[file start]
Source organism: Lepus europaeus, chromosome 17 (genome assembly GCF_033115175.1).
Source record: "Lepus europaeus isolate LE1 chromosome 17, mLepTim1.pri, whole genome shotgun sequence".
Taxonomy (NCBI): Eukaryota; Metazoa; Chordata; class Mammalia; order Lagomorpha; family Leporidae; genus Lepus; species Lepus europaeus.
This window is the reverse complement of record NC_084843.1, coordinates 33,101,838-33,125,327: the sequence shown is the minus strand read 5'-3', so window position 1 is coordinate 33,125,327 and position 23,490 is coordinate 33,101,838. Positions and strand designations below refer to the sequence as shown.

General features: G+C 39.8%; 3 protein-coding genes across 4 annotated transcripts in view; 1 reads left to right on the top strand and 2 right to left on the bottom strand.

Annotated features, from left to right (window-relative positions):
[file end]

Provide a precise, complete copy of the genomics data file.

Source organism: Lepus europaeus, chromosome 17 (genome assembly GCF_033115175.1).
Source record: "Lepus europaeus isolate LE1 chromosome 17, mLepTim1.pri, whole genome shotgun sequence".
Taxonomy (NCBI): Eukaryota; Metazoa; Chordata; class Mammalia; order Lagomorpha; family Leporidae; genus Lepus; species Lepus europaeus.
This window is the reverse complement of record NC_084843.1, coordinates 33,101,838-33,125,327: the sequence shown is the minus strand read 5'-3', so window position 1 is coordinate 33,125,327 and position 23,490 is coordinate 33,101,838. Positions and strand designations below refer to the sequence as shown.

General features: G+C 39.8%; 3 protein-coding genes across 4 annotated transcripts in view; 1 reads left to right on the top strand and 2 right to left on the bottom strand.

Annotated features, from left to right (window-relative positions):